View Syllabus

Italian Language - Post-Intermediate (B2)

Course Code: WL 202
Contact Hours: 45
US Credits:  3

This course is designed for students who wish to develop the skills necessary to interact in the language and learn about Italian contemporary culture and society, as well as Italy’s history. Students will continue to refine their speaking skills by completing tasks with classmates in pairs and small groups. They will develop reading and writing skills by reading increasingly more elaborate authentic texts and writing essays, and their listening skills will be cultivated by in-class interactions, listening to short lectures on topics in Italian culture, listening to Italian music, and watching Italian movies.

View Syllabus

Italian Language - Advanced (C1)

Course Code: WL 325
Contact Hours: 45
US Credits:  3

Upon completion of this course, students will be able to:

  • demonstrate advancement in spoken and written language
  • communicate with advanced grammatical structures, idiomatic expressions, and refined vocabulary
  • communicate personal opinions in group discussions on a variety of topics, articles, events, and personal stories.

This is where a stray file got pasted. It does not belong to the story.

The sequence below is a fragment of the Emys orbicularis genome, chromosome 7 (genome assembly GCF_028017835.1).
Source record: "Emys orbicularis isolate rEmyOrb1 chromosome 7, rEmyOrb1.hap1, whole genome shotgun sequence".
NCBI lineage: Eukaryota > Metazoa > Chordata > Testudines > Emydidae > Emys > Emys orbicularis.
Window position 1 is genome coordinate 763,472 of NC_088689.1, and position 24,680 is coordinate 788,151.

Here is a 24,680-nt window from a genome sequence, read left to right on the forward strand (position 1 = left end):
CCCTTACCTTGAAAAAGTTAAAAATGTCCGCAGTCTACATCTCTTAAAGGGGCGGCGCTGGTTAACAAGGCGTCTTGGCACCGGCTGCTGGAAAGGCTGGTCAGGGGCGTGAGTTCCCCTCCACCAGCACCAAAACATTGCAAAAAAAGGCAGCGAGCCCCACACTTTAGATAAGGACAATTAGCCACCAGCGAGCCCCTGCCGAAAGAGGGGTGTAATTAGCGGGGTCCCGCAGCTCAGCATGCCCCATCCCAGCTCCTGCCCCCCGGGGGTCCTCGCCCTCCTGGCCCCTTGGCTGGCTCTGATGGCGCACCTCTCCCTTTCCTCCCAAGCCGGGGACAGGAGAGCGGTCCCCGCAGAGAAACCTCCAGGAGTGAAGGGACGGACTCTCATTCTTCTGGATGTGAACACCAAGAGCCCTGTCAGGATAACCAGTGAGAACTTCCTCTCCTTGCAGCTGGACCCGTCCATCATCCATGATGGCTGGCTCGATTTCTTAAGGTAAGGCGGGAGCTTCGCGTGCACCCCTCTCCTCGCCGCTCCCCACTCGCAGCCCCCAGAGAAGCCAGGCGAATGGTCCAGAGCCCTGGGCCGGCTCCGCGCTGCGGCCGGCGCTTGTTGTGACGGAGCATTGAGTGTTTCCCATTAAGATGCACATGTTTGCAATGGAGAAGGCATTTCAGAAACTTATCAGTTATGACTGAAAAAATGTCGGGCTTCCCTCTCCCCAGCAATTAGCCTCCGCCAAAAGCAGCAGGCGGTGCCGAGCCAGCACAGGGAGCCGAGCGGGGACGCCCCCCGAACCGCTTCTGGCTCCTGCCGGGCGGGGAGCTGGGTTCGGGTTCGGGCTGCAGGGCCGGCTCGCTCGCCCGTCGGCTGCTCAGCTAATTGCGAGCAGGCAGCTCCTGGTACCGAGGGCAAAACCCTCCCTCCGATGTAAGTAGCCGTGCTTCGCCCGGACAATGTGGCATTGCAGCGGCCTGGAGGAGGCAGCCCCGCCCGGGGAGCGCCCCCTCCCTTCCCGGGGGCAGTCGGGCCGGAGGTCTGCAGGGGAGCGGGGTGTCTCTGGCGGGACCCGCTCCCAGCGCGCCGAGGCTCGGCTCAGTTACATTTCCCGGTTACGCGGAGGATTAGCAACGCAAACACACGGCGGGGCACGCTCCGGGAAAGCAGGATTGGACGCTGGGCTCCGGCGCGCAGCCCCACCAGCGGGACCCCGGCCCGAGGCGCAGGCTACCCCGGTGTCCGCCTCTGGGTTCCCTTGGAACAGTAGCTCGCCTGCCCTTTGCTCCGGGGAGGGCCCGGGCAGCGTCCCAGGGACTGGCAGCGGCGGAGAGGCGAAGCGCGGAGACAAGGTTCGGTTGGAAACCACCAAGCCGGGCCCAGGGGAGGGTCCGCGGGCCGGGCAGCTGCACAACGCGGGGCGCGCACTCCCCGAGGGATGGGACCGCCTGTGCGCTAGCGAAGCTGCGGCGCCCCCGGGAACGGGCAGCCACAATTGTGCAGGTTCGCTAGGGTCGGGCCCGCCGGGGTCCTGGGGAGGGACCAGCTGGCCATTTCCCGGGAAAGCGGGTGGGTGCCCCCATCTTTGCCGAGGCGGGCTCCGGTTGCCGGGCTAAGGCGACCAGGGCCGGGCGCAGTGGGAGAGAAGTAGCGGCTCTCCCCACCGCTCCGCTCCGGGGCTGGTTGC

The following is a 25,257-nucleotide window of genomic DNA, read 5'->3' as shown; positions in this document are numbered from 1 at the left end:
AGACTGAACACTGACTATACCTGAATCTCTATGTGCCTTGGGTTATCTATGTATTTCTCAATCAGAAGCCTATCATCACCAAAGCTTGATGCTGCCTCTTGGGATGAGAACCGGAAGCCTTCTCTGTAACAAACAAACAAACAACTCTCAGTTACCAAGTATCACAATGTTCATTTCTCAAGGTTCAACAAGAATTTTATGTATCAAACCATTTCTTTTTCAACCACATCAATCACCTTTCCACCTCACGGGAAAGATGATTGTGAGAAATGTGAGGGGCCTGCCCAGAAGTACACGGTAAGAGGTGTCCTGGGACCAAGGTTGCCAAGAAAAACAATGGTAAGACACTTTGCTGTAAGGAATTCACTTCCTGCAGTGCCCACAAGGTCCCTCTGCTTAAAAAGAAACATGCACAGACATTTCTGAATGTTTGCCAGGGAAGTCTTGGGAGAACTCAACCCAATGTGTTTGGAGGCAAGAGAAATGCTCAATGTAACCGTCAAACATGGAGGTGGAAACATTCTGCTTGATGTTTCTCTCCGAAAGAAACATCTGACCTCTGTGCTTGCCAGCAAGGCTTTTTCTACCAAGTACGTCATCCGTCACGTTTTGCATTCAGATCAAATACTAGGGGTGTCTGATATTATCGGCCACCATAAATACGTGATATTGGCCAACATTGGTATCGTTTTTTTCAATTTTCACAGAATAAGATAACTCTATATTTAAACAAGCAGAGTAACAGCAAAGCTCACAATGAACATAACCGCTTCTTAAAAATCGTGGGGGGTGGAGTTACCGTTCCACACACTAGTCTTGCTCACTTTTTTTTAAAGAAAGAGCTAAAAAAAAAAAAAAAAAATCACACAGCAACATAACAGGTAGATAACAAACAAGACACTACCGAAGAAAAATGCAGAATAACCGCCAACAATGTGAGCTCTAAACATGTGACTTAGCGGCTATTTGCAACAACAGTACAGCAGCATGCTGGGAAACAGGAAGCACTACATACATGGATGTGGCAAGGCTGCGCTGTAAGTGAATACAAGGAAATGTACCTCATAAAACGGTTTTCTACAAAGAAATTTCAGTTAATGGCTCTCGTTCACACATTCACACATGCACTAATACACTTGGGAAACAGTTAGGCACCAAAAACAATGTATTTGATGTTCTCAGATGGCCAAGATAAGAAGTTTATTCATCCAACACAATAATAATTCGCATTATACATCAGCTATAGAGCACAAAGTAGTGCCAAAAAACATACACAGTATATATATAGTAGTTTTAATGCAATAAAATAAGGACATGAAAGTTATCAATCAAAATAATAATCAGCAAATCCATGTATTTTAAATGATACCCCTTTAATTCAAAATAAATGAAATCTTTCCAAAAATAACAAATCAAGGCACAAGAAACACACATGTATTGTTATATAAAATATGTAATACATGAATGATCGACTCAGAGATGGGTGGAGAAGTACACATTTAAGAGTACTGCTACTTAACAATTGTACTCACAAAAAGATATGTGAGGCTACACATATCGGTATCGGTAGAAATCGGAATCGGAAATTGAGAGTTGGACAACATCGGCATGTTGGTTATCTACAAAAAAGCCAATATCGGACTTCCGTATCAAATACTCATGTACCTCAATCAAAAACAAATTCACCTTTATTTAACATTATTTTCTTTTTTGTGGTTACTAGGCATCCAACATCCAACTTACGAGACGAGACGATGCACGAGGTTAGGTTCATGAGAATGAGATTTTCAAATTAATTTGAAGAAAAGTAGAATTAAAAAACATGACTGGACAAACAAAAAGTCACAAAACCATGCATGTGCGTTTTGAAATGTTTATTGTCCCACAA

Italian Language - Special Topics: Post-Advanced (C2)

Course Code: WL325
Contact Hours: 45
US Credits:  3

Italian 106 aims to guide students to become aware of their personal learning style and strategies, and to support them in their independence. Students need to have completed 5 semesters of Italian language. The language acquisition process takes place and is reinforced through daily contact with the language and through an interactive computer component. The grammatical revision of the language emerges from the linguistic encounters in class, where language teaching is embedded in the socio-cultural context of contemporary Italy. The multimedia component reinforces, tests and contextualizes language learning done in the classroom and is regarded as an essential part of this course.

Medieval Italian Literature I (Dante)

Course Code: WL325
Contact Hours: 45
US Credits:  3

Dante Alighieri is the most important Italian poet, the father of Italian language and the principal figure of Medieval Literature in Europe.

This course will examine Dante’s Divine Comedy and some other minor works of his (i.e.“Vita Nuova” and “Convivio”). The course aim is to allow students to examine his internationally renowned literary texts in their original language.

Students will read excerpts from these works and engage in ahistorical, literary and rhetorical analysis of texts while determining techniques of poetic composition. Students are expected to actively participate and contribute to class discussion. They are also expected to do all the exercises assigned daily.

*Students must have earned at least 12 credits of Italian language as the course will be instructed in Italian.

Contemporary Italian Literature

Course Code: WL325
Contact Hours: 45
US Credits:  3

Students will study Italian literature of the Twentieth Century.

Students will critically analyze the internationally renowned literary texts in their original language.